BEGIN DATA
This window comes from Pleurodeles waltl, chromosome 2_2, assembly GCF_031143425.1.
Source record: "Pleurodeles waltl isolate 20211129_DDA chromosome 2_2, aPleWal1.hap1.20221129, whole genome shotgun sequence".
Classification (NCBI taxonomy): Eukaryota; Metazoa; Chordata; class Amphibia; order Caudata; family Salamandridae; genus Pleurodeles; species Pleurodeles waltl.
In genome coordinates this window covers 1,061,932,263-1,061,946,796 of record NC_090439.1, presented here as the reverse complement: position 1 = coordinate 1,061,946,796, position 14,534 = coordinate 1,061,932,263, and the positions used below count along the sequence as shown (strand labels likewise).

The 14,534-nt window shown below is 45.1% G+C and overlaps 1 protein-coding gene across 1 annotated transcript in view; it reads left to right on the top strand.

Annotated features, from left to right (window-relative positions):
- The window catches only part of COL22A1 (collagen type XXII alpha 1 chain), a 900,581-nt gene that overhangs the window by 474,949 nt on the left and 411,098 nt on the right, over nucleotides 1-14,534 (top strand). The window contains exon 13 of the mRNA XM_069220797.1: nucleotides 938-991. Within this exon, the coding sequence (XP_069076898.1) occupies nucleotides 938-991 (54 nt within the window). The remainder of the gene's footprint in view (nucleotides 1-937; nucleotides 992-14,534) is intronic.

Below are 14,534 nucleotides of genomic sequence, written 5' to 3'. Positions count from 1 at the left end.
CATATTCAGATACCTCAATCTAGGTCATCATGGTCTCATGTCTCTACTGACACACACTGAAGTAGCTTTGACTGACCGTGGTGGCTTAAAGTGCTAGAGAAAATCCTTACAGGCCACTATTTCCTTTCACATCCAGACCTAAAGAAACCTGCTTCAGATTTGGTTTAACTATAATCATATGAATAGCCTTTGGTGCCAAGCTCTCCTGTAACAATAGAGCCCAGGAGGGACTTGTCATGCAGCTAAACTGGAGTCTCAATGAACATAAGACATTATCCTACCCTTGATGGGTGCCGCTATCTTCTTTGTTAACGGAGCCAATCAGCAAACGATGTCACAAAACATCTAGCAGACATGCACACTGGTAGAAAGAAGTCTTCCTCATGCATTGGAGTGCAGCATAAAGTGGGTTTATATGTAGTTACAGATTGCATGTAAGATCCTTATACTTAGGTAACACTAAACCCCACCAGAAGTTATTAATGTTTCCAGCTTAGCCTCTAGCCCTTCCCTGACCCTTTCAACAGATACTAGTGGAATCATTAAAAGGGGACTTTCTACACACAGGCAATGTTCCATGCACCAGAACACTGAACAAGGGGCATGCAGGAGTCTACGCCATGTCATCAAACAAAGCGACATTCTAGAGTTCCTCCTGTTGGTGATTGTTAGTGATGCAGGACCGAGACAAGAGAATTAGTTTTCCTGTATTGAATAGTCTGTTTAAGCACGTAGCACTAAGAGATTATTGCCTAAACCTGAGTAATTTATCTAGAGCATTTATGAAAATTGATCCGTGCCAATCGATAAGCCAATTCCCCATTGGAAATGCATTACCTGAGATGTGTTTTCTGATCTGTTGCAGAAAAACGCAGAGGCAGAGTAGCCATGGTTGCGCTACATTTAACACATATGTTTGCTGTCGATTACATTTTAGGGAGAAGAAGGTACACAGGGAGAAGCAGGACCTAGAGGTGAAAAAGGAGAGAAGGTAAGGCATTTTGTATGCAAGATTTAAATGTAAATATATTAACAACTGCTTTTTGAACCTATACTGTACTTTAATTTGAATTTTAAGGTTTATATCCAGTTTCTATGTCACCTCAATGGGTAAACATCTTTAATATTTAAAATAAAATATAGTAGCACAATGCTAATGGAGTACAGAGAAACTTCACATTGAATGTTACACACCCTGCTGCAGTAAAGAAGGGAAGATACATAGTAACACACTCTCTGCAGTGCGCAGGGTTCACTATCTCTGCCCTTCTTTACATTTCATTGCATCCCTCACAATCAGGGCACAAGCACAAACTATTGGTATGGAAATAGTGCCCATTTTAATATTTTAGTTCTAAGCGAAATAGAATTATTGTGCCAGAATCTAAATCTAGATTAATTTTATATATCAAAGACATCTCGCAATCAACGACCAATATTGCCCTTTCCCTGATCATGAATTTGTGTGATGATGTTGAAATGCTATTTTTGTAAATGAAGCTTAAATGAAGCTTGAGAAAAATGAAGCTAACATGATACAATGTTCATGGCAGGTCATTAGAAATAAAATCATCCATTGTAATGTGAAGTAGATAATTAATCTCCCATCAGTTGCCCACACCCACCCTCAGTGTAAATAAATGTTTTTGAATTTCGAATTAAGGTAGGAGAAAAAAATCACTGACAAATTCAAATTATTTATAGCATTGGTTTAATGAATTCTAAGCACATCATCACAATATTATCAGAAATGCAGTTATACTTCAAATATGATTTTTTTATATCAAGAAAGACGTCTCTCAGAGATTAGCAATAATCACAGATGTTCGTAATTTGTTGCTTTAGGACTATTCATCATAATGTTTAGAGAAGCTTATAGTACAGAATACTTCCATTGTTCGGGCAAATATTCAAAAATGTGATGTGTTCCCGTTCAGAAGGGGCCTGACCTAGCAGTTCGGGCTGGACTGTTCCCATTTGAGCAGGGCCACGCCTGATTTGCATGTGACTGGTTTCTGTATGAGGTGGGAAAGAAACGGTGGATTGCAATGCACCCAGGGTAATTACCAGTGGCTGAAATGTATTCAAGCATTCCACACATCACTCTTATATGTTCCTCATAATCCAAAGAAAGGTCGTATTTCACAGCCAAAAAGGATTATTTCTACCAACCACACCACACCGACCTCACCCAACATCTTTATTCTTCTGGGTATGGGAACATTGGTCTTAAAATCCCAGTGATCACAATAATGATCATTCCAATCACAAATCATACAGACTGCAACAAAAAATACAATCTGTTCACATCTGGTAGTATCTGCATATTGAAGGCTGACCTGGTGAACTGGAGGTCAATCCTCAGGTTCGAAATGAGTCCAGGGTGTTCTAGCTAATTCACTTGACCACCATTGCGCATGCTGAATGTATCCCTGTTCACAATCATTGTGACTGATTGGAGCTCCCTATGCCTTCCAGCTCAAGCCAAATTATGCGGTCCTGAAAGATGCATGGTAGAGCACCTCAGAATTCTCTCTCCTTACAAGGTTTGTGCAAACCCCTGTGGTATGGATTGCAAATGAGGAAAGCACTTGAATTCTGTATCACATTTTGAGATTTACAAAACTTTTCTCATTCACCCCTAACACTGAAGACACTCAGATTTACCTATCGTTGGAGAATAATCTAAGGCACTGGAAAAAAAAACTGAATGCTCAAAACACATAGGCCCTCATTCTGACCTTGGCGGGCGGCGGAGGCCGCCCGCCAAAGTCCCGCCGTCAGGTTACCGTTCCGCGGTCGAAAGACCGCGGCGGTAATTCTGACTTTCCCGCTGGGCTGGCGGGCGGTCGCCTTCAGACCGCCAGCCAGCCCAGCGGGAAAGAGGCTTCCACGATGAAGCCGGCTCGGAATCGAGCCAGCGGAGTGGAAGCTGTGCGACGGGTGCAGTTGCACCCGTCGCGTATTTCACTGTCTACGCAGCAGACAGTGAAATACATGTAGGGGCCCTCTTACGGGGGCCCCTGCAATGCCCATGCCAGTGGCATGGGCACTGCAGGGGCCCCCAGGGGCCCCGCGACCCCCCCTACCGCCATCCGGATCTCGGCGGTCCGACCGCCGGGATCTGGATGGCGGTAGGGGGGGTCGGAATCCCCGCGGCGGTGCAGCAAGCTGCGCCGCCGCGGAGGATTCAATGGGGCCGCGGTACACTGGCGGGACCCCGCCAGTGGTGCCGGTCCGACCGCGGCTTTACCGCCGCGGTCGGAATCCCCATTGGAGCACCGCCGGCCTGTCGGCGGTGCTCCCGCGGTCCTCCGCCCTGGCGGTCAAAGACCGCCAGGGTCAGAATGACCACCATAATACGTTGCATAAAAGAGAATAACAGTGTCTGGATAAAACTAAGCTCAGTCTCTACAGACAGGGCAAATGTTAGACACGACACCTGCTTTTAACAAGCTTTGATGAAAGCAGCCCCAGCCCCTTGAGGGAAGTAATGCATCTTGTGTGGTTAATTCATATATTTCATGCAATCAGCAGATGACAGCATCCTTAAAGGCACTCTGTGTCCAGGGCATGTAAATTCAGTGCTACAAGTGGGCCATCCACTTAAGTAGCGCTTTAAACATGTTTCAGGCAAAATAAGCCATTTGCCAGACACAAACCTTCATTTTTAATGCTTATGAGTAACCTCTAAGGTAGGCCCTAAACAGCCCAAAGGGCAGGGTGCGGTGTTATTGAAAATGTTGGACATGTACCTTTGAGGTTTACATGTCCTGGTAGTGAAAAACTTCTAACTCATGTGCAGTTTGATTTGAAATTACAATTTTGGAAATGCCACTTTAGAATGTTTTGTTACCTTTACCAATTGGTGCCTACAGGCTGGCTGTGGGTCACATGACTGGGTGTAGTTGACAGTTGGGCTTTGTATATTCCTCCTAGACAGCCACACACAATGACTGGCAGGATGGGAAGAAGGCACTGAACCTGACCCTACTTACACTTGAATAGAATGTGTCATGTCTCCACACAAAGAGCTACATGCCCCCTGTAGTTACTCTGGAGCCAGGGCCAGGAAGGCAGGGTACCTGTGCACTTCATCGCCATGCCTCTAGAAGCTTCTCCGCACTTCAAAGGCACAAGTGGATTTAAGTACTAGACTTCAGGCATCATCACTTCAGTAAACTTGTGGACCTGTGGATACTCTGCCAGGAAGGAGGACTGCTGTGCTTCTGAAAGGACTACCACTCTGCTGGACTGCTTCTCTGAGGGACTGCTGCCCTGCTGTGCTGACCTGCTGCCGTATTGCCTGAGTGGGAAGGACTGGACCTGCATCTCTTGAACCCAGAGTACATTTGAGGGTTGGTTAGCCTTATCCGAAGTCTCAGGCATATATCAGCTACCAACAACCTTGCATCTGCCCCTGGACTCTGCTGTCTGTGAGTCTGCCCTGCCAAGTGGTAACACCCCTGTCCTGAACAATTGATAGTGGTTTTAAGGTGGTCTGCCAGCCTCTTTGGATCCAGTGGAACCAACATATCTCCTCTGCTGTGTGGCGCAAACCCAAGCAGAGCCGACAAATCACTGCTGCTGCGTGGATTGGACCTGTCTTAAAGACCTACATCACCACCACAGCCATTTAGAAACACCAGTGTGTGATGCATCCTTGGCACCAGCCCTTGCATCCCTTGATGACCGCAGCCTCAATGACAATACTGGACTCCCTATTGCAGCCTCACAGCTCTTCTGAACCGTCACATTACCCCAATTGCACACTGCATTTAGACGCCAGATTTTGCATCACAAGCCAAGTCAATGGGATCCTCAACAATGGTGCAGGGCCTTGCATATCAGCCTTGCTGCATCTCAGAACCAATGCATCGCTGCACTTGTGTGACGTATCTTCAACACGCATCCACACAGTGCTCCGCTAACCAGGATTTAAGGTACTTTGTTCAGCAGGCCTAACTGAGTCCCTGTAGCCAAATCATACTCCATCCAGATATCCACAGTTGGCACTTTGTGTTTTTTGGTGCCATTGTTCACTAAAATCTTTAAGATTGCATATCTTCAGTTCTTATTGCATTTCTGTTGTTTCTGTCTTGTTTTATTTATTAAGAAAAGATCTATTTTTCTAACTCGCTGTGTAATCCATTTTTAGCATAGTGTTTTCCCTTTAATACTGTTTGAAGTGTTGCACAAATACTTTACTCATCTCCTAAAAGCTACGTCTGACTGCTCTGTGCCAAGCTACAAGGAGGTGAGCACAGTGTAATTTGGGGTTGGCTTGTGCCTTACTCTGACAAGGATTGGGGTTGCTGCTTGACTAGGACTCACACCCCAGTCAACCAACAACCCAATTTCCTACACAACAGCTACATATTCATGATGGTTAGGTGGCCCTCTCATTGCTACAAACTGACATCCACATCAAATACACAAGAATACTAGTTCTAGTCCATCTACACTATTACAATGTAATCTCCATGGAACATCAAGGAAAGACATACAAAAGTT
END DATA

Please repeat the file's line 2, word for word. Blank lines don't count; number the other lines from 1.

Source record: "Pleurodeles waltl isolate 20211129_DDA chromosome 2_2, aPleWal1.hap1.20221129, whole genome shotgun sequence".